The Consumer Ombudsman and optical industry work together to curb marketing excesses

The Consumer Ombudsman and optical industry have joined forces to update the industry’s marketing guidelines, with the objectives of increasing the transparency of marketing with regard to, e.g. the contents and limitations of offers. The Consumer Ombudsman has placed marketing in the optical industry under special scrutiny and will take further action if necessary.

In addition to the furniture and sports equipment sectors, the optical industry is one of the sectors that generate the most complaints to consumer protection authorities. One frequent object of complaint is that the consumer has not been informed clearly enough of the contents and limitations of offers on glasses.

Advertisements must provide consumers with sufficient and accurate information on any limitations applying to the offer. For example, it is vital to specify the lens strengths or features and frame brands the offer applies to. In other words, if the offer is only valid for standard single-power or varifocal lenses, or only to certain frame brands and not the entire selection offered by the vendor, this must be clearly indicated in marketing. The terms ”standard lenses” and ”basic lenses” must also be explained so that the consumer understands what is meant by them.

Long sale and discount campaigns are another common feature of the optical sector. According to established judicial practice, the maximum duration of a sale in a single place of business is 2 months and the annual maximum for sales 3 months. Special offers, on the other hand, have been limited to one month.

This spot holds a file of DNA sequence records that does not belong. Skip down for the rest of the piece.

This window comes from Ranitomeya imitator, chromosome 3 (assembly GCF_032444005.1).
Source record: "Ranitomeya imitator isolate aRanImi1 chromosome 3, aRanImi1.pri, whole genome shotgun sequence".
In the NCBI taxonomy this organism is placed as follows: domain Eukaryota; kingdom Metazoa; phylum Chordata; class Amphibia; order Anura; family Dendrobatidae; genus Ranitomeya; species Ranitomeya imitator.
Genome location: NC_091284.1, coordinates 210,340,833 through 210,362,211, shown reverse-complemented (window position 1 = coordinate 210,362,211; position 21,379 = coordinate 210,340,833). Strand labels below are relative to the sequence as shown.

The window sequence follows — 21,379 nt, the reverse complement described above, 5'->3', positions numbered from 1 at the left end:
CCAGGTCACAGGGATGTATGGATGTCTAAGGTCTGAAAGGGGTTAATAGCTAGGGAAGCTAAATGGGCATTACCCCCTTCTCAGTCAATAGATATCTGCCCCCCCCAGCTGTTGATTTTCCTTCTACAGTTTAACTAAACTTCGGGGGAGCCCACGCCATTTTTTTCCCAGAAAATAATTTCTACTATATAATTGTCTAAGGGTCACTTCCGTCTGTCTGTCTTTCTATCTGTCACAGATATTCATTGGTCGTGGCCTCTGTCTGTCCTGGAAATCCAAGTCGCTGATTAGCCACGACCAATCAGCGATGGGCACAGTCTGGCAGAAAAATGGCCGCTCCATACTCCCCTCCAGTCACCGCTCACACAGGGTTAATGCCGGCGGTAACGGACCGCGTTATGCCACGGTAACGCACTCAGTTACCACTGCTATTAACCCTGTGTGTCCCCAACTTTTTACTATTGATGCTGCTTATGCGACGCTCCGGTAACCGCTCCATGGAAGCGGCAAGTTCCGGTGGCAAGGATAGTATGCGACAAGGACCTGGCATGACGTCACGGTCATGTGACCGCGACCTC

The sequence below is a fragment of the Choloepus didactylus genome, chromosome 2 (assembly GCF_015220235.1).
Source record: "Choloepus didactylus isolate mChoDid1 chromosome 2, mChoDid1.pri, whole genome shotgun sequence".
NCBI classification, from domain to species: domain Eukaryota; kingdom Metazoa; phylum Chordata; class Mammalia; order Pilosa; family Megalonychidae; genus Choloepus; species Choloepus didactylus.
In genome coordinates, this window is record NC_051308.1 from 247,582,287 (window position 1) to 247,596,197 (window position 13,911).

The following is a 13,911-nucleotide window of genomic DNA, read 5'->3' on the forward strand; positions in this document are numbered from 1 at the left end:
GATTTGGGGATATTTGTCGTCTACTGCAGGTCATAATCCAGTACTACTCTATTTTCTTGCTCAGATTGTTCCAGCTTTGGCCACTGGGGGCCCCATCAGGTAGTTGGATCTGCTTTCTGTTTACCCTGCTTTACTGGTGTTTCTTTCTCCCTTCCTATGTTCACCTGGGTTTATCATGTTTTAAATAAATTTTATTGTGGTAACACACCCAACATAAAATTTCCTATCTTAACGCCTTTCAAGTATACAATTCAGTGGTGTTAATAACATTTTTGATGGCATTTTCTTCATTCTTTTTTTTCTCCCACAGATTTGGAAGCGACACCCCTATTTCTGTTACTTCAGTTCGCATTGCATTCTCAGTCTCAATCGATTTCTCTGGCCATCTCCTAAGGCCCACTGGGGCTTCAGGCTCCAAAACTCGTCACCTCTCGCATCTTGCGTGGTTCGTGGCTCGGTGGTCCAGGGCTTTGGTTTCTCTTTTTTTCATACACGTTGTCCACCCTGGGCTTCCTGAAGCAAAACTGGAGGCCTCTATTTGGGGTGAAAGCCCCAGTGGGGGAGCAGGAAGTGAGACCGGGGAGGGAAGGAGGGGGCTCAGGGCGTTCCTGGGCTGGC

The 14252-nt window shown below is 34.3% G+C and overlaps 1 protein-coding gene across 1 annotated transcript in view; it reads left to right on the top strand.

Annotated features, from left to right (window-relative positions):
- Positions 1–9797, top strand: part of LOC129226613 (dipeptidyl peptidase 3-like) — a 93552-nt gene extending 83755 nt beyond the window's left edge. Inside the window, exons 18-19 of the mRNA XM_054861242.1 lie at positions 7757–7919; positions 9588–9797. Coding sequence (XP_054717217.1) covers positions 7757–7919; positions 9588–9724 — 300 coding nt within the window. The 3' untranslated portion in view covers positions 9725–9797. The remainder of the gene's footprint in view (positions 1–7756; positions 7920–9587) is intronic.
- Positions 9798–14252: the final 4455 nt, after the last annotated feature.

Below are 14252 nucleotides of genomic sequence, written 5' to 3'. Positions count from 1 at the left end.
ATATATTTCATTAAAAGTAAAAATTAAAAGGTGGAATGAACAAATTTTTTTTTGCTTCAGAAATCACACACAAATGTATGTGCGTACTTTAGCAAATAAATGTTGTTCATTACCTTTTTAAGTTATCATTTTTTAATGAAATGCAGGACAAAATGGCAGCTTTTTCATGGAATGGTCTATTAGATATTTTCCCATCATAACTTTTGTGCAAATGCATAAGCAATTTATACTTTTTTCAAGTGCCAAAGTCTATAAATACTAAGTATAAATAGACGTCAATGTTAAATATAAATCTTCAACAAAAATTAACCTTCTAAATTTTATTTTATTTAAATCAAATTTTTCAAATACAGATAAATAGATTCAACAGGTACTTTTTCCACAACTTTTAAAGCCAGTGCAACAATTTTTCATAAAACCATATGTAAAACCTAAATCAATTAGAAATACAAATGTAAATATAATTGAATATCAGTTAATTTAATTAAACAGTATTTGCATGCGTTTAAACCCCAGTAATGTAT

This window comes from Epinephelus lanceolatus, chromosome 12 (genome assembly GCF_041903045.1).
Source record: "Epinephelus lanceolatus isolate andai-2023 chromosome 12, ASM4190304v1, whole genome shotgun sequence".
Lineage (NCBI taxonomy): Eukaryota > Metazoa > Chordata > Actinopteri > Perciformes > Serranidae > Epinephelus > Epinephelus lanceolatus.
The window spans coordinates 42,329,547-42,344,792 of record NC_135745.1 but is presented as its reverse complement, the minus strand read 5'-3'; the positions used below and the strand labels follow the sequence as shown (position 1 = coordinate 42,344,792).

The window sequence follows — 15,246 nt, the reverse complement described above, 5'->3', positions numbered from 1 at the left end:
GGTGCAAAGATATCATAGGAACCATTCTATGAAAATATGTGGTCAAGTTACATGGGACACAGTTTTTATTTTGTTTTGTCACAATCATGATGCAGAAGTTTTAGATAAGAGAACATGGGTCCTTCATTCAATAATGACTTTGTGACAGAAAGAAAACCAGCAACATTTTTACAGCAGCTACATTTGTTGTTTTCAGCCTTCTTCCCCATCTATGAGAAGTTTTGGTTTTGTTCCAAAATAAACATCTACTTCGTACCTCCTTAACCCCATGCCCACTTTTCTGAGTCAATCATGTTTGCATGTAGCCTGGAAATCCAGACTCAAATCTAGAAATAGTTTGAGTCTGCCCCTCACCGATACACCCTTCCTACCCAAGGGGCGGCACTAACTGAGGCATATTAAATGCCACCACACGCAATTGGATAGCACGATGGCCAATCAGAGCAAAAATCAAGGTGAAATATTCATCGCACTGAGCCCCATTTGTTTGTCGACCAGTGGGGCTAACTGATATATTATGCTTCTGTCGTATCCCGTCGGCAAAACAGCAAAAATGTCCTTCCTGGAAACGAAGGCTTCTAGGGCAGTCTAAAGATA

The Consumer Ombudsman has discussed the optical sector’s problems with the trade organisation NÄE ry and the companies Instru Optiikka Oy, Specsavers Finland Oy, Fenno Optical Oy and Silmäasema Oyj. The Consumer Ombudsman’s guidelines on marketing in the optical industry were also jointly updated at these meetings. The guidelines are based on currently valid regulations, judicial practice and the decisions of supervisory authorities and is intended to inform companies of how the Consumer Ombudsman applies the law in its supervisory activities.

Now that the guidelines have been published, the Consumer Ombudsman will monitor the development of marketing in the optical sector. If the problems persist, the Consumer Ombudsman will institute legal enforcement measures. As a last resort, charges for illegal marketing can be brought against companies in the Market Court.

”Updating guidelines in cooperation with stakeholders is an efficient way of reinforcing the consumer’s market position. We are satisfied with the sector’s constructive input in the matter. When the rules are clear to all parties, market disruptions can be efficiently prevented through enforcement measures”, says Consumer Ombudsman Antti Neimala.